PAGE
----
What to do when you MAKE an ESL MISTAKE


(Photo credit: http://bit.ly/2kYndWA)

I’ve taught people from many parts of the world, and one thing I have realized, no one speaks perfect English straight away, and some people don’t care and continue talking anyway, and others suddenly shut down and are afraid to speak again in fear of saying something wrong again.

These kinds of attitudes I notice are often cultural. There are some cultures that are very oral, and everything is said and not often written down. Families encourage their children to speak whenever they want and say whatever they want. This can be great for learning a new language as their confidence is high and they are unafraid to make a mistake. However, there are other cultures that are much ‘shyer’ because somewhere along the line they were punished severely socially for making a mistake and so from that point on have made a point of always trying to be correct in the fear of feeling embarrassed again.

Both have their advantages and disadvantages.

  1. For those who are unafraid to speak – yes they get very confident very quickly, but they lack to time and effort to eventually speak correctly. Often they slip into bad incorrect English speaking habits that take forever to disappear.
  2. For those who are afraid to speak – yes they are losing out on many confidence building activities, but at least we know that when they do speak, they are usually well understood and can get things done well.

So obviously, the key is to find some middle ground here.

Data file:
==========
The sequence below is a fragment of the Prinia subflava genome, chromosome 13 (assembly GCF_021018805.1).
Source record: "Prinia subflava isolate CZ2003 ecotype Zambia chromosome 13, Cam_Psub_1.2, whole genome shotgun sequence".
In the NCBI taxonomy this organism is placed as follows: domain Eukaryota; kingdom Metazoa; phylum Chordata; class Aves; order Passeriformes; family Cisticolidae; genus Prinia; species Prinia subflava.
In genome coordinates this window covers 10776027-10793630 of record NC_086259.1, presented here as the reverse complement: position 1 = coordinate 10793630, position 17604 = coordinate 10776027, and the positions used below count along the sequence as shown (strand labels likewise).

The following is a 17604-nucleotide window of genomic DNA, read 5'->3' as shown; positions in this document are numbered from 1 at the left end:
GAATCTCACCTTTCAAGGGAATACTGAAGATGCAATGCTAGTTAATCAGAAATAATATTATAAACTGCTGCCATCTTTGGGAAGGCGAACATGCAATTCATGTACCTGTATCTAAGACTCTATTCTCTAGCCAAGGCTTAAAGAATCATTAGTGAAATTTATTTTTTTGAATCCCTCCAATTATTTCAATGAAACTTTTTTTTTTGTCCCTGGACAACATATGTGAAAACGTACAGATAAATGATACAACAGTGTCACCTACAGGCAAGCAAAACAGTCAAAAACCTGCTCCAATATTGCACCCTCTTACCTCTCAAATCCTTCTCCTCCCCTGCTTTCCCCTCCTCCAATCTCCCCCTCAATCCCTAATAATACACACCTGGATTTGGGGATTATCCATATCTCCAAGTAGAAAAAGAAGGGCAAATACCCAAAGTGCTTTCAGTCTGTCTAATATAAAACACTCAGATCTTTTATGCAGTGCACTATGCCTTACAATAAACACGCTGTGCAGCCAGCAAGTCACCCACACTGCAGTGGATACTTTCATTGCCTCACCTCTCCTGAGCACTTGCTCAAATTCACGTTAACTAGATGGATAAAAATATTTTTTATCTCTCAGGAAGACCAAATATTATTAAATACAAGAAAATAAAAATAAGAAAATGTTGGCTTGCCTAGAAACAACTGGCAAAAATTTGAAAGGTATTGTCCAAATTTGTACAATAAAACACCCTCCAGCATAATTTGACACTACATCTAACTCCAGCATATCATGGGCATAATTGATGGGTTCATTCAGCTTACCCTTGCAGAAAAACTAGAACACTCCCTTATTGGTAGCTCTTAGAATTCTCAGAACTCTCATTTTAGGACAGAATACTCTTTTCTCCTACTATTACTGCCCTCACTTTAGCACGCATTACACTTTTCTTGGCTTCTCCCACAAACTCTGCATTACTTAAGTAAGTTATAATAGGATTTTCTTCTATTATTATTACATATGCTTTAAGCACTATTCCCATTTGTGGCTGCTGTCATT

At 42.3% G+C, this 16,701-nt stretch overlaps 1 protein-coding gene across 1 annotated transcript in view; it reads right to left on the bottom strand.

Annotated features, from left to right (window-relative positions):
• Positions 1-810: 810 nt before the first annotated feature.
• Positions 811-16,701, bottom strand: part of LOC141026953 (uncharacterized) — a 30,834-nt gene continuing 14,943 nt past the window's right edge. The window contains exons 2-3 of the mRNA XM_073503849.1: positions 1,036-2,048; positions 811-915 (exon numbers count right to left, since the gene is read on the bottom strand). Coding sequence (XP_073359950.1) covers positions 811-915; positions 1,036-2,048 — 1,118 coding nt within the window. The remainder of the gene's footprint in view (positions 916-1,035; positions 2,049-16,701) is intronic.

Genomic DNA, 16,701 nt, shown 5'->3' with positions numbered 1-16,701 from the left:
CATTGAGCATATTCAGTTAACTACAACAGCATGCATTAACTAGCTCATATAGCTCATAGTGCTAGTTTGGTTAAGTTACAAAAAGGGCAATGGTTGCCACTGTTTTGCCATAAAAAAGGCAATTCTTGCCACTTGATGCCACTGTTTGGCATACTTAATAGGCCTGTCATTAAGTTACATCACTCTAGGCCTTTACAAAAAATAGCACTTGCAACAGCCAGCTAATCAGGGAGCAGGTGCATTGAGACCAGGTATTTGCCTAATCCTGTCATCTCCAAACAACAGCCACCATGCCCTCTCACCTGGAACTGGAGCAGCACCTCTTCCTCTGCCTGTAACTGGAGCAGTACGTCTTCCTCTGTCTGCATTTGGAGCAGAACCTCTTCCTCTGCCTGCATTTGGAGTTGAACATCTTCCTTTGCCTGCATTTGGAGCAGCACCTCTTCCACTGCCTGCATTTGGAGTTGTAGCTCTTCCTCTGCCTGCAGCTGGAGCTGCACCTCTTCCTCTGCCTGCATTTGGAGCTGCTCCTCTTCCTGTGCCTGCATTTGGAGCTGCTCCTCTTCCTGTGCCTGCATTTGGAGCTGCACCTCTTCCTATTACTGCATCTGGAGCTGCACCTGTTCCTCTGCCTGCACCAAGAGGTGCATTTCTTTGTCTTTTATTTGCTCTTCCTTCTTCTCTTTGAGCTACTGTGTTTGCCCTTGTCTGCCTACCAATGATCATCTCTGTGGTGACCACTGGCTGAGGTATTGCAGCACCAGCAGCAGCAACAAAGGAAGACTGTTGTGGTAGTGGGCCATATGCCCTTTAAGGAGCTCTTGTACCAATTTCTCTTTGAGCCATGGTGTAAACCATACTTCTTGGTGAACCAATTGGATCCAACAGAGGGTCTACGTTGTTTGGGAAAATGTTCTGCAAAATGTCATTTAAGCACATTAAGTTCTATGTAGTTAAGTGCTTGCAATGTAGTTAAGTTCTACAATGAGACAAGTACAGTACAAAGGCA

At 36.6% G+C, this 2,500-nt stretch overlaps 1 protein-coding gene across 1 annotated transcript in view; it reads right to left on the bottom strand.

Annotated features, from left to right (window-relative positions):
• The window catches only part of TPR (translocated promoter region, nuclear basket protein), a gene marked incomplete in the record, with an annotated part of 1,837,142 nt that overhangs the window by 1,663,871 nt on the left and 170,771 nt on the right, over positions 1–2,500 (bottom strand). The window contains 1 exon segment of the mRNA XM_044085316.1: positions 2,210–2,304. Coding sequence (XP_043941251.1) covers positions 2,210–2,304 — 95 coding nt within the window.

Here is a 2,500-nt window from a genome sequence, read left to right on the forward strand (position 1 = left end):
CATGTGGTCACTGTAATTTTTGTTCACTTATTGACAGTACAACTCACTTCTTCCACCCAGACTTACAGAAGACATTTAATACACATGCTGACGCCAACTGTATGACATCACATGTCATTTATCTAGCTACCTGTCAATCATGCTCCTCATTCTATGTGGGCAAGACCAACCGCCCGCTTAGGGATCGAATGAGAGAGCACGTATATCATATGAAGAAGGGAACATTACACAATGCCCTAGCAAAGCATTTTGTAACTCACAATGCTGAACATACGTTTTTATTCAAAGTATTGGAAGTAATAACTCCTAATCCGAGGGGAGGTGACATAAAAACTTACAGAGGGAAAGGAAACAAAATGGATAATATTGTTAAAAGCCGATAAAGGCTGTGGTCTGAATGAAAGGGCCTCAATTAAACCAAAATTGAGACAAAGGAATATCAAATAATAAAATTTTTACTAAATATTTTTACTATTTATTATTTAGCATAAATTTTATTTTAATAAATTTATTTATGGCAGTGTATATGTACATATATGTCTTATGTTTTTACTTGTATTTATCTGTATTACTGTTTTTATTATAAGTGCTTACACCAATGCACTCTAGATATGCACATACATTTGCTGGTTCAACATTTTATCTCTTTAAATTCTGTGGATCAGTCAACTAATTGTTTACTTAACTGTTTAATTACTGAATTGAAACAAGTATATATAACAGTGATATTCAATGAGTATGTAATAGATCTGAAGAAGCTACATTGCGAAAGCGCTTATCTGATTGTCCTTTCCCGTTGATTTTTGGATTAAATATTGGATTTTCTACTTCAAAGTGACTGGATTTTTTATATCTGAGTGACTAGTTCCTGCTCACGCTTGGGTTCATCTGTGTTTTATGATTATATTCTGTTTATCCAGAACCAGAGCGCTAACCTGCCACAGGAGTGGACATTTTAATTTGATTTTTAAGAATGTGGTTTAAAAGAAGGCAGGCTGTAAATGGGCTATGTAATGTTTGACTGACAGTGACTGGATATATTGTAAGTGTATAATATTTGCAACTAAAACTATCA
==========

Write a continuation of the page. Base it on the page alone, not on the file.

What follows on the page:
Some people are naturally better writers than others, and so there are speakers also, but the key difference is that the writers do have the chance to correct what they have written well in advance before anyone reads it. The speaker just blurts it out and the moment is gone and can’t be brought back for correction.

The focus here is on the speaker. The first thing to realise is that when a person is writing, they are communicating yes, but what they are writing down is to be held on file for future use. When a person is speaking it almost always isn’t that way. It is communicating yes, but only in the moment, to get from one idea to the next. There is an advantage in this because the person who is listening is only going to try to get the gist of what the person is saying so that they can respond.

The best thing to remember here is that perfect English in speaking is not considered to be of as high a priority as it is in writing. The reason is that when we speak we use all kinds of short cuts, slangs, and unexpected words to try to get our message across, however in writing there are certain styles and principles that a writer must use, e.g. specific punctuations, paragraphing, abbreviations, etc. Speaking doesn’t have such specific forms. There are some, but they are more related to intonations or stresses in words and phrases in sentences. These come down to simply trying to make yourself understood.

So the next time you hear yourself saying something that doesn’t appear to make sense, then know one thing for sure. Speaking English is about constant trial and error, without correct full sentences or punctuation. So long as you know that your receiver is able to understand what you are saying – you are achieved success. That is the best way to measure your accuracy.

In other words, when speaking, don’t focus on the errors, focus on how much the person understands of what you are saying. This way you are endeavouring to communicate, not pass an IELTS speaking exam every time you open your mouth!


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